When I was High Priestess at the Aquarian Tabernacle Church, we had a light snowfall one year the night before the Imbolc circle. Seizing the opportunity, we grabbed every candle we could find and placed them around the circle, along the path, on every stone... candles everywhere we could put them! It took 6 of us 20 minutes to light them all but the effect of all the candle flames glowing softly in the snow was well worth it.
A couple of years later, I spent another Imbolc in the hospital. I was pregnant with our daughter but it had gone all pear-shaped, as the Brits say. I had developed pre-eclampsia towards the end of an otherwise perfect pregnancy. I was upset not only because of the danger to her and myself, but I had a great Imbolc ritual that I wanted to do! "Feel the life within the Mother", I would say as I went around the circle letting each participant feel my swollen belly (and hopefully, the baby would do her part and kick a few times). But she had other plans. So on Imbolc, I was lying in a hospital bed waiting....
Imbolc or Candlemas, whichever you prefer, is a time to start a new. To begin new projects or to renew your commitment to an old one. It's a time to refresh and cleanse your soul and your psyche. It's time to get ready for Spring!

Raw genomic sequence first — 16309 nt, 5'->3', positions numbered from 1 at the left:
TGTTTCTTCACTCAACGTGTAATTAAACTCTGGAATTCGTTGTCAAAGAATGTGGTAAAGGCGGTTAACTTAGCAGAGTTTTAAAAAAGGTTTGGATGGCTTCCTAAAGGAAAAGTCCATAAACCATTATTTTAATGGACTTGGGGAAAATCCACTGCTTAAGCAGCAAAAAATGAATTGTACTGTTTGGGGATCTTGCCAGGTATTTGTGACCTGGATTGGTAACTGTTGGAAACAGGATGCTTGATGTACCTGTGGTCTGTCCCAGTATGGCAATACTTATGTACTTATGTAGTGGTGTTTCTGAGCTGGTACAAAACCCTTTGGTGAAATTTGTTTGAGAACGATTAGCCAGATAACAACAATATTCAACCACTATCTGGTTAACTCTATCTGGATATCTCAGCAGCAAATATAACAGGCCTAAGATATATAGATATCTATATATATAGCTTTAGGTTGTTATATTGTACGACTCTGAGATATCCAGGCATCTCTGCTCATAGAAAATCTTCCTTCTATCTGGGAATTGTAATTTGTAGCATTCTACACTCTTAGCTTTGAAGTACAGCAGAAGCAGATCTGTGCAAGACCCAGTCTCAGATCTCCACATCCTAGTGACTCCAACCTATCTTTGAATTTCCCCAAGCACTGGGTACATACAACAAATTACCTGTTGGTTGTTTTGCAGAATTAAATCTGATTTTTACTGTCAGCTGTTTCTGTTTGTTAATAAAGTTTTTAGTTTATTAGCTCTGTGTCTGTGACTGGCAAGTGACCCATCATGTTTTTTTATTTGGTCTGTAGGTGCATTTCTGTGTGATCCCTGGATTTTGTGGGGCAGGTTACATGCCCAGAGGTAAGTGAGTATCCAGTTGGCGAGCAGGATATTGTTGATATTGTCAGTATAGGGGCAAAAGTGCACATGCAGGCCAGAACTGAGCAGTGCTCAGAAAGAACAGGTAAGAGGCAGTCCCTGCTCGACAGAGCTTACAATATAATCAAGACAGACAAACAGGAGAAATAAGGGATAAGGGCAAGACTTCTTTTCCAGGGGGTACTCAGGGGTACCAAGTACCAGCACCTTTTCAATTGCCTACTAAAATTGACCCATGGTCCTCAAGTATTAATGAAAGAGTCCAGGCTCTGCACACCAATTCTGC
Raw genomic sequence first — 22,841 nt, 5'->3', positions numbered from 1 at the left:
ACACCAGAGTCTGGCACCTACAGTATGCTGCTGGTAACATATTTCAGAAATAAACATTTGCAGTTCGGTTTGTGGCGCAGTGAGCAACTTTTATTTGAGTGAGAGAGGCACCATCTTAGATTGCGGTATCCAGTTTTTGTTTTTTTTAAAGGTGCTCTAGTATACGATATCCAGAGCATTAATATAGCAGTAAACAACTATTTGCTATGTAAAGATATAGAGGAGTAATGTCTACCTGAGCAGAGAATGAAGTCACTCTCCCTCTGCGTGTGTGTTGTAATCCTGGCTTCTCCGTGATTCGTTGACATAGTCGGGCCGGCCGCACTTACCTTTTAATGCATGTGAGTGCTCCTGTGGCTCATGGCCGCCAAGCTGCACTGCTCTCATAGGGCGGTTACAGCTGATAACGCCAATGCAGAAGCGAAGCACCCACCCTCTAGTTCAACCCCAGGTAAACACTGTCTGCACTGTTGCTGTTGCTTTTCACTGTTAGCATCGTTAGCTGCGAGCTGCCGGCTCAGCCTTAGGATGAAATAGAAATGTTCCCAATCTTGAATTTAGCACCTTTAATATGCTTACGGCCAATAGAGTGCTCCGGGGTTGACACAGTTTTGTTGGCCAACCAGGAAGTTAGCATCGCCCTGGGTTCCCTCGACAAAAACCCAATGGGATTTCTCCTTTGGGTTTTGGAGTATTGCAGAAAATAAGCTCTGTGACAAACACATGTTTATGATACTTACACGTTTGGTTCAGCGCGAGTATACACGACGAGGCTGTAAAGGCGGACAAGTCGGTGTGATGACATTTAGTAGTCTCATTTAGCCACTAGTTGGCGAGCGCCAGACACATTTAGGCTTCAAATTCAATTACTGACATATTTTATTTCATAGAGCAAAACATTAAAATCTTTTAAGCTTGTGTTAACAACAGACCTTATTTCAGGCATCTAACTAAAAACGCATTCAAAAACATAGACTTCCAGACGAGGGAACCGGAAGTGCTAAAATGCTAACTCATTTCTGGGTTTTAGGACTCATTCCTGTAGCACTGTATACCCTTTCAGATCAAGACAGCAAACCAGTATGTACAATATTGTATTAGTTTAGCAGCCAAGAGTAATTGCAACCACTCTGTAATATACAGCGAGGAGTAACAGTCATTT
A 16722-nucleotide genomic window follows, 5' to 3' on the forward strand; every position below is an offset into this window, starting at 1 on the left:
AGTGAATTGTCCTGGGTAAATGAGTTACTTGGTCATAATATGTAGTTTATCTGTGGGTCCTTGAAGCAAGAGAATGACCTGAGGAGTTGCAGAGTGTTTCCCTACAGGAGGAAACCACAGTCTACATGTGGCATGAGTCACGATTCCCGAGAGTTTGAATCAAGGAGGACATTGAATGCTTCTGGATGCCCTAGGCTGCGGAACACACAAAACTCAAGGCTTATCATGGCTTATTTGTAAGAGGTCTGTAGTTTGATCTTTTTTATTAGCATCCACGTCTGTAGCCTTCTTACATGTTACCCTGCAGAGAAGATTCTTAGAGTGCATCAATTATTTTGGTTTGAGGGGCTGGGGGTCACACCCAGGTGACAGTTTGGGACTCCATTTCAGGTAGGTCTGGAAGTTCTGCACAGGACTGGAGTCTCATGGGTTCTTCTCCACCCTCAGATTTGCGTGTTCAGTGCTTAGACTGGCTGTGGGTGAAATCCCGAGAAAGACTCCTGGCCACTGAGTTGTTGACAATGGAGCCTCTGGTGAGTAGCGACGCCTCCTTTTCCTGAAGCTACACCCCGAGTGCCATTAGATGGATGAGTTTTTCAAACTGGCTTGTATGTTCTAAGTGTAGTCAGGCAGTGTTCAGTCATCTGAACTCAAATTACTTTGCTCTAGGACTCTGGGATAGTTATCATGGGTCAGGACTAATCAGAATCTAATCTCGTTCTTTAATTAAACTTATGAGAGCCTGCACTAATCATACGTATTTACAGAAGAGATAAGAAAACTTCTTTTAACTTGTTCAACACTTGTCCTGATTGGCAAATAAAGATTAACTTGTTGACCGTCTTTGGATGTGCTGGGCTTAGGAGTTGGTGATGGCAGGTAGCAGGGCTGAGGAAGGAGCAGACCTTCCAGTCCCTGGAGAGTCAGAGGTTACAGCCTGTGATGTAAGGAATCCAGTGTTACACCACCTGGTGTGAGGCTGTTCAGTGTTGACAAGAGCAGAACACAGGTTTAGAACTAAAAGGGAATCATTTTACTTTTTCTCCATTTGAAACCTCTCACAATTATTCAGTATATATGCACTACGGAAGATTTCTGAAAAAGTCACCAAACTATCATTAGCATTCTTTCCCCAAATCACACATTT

Here's a few things you can do in celebration of this day....
☼ Clean your house (I know, I know).
☼ If you have any Christmas greenery lingering, burn it now.
☼ Make some Brighid’s crosses and hang them up (especially in the kitchen where her influence is welcomed)
☼ Put food (cake, buttered bread, milk, cookies) outside your door. When Brighid and her cow walk through the neighborhood on Imbolc eve they will appreciate your offering.
☼ Leave a green ribbon on your doorstep for Brighid to bless. It can then be used for healing.
☼ Plant a seed in an indoor pot, concentrating on what you would like to see grow in your life this year. Ask for Brighid's blessing and take care of that seedling!
☼ Gather some small stones from around your house on Imbolc and place them on your altar or hearth.
☼ Gather a bunch of candles and arrange them outdoors into a symbol that represents your desire. Indoor is ok if the weather is too bad, but be careful!
☼ Open your door at midnight on Imbolc and invite Brighid inside.
☼ Dedications are appropriate for Imbolc; dedicate your altar, your shrine, your home, your work area, yourself - to what you hope to achieve.
Prayer to Saint Brigid
You were a woman of peace.
You brought harmony where there was conflict.
You brought light to the darkness.
You brought hope to the downcast.
May the mantle of your peace cover those who are troubled and anxious,
and may peace be firmly rooted in our hearts and in our world.
Inspire us to act justly and to reverence all God has made.
Brigid you were a voice for the wounded and the weary.
Strengthen what is weak within us.
Calm us into a quietness that heals and listens.
May we grow each day into greater wholeness in mind, body and spirit.
So, tell us if you will, what do you wish to grow, to renew, to dedicate, to begin?